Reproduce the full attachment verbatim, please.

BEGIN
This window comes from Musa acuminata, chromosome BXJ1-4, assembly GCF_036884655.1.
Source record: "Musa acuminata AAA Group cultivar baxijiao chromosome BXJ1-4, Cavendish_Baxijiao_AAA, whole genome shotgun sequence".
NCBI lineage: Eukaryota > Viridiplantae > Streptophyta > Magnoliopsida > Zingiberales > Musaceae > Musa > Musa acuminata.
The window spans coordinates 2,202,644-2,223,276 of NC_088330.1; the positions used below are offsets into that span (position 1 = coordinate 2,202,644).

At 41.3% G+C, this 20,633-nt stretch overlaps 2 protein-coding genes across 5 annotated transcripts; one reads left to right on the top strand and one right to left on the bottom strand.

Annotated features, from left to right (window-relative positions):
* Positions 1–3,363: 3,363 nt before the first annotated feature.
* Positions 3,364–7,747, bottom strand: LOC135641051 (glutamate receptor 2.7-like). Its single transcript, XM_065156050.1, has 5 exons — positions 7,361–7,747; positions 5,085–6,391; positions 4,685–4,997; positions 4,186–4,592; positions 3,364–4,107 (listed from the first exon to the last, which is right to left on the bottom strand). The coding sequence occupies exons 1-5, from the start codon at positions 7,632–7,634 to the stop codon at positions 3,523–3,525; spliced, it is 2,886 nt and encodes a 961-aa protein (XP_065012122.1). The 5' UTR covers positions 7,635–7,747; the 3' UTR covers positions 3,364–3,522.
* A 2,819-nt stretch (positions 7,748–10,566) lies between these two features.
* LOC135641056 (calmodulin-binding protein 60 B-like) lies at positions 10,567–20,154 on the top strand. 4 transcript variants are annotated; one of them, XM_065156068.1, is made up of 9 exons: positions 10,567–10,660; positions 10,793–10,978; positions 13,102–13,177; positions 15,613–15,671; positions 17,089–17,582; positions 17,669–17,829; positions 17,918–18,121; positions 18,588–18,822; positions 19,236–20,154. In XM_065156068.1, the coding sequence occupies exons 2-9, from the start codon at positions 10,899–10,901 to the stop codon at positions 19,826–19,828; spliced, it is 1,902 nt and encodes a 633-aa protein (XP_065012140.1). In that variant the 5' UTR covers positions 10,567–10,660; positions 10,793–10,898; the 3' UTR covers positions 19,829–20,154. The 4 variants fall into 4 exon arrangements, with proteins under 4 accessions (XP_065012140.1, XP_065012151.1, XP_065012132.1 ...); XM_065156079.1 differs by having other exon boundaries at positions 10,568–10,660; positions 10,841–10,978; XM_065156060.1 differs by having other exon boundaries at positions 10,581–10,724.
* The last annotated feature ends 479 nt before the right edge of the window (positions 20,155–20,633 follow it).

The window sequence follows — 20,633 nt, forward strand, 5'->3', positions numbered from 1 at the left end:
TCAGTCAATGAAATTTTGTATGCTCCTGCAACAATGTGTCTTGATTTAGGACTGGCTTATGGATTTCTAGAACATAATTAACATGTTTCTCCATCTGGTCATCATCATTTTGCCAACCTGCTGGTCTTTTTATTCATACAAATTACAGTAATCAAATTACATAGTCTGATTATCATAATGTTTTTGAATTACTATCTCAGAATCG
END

This window comes from Musa acuminata, chromosome BXJ1-4, assembly GCF_036884655.1.
Source record: "Musa acuminata AAA Group cultivar baxijiao chromosome BXJ1-4, Cavendish_Baxijiao_AAA, whole genome shotgun sequence".
NCBI lineage: Eukaryota > Viridiplantae > Streptophyta > Magnoliopsida > Zingiberales > Musaceae > Musa > Musa acuminata.
The window spans coordinates 2,202,644-2,223,276 of NC_088330.1; the positions used below are offsets into that span (position 1 = coordinate 2,202,644).

At 41.3% G+C, this 20,633-nt stretch overlaps 2 protein-coding genes across 5 annotated transcripts; one reads left to right on the top strand and one right to left on the bottom strand.

Annotated features, from left to right (window-relative positions):
* Positions 1–3,363: 3,363 nt before the first annotated feature.
* Positions 3,364–7,747, bottom strand: LOC135641051 (glutamate receptor 2.7-like). Its single transcript, XM_065156050.1, has 5 exons — positions 7,361–7,747; positions 5,085–6,391; positions 4,685–4,997; positions 4,186–4,592; positions 3,364–4,107 (listed from the first exon to the last, which is right to left on the bottom strand). The coding sequence occupies exons 1-5, from the start codon at positions 7,632–7,634 to the stop codon at positions 3,523–3,525; spliced, it is 2,886 nt and encodes a 961-aa protein (XP_065012122.1). The 5' UTR covers positions 7,635–7,747; the 3' UTR covers positions 3,364–3,522.
* A 2,819-nt stretch (positions 7,748–10,566) lies between these two features.
* LOC135641056 (calmodulin-binding protein 60 B-like) lies at positions 10,567–20,154 on the top strand. 4 transcript variants are annotated; one of them, XM_065156068.1, is made up of 9 exons: positions 10,567–10,660; positions 10,793–10,978; positions 13,102–13,177; positions 15,613–15,671; positions 17,089–17,582; positions 17,669–17,829; positions 17,918–18,121; positions 18,588–18,822; positions 19,236–20,154. In XM_065156068.1, the coding sequence occupies exons 2-9, from the start codon at positions 10,899–10,901 to the stop codon at positions 19,826–19,828; spliced, it is 1,902 nt and encodes a 633-aa protein (XP_065012140.1). In that variant the 5' UTR covers positions 10,567–10,660; positions 10,793–10,898; the 3' UTR covers positions 19,829–20,154. The 4 variants fall into 4 exon arrangements, with proteins under 4 accessions (XP_065012140.1, XP_065012151.1, XP_065012132.1 ...); XM_065156079.1 differs by having other exon boundaries at positions 10,568–10,660; positions 10,841–10,978; XM_065156060.1 differs by having other exon boundaries at positions 10,581–10,724.
* The last annotated feature ends 479 nt before the right edge of the window (positions 20,155–20,633 follow it).

The window sequence follows — 20,633 nt, forward strand, 5'->3', positions numbered from 1 at the left end:
TCAGTCAATGAAATTTTGTATGCTCCTGCAACAATGTGTCTTGATTTAGGACTGGCTTATGGATTTCTAGAACATAATTAACATGTTTCTCCATCTGGTCATCATCATTTTGCCAACCTGCTGGTCTTTTTATTCATACAAATTACAGTAATCAAATTACATAGTCTGATTATCATAATGTTTTTGAATTACTATCTCAGAATCG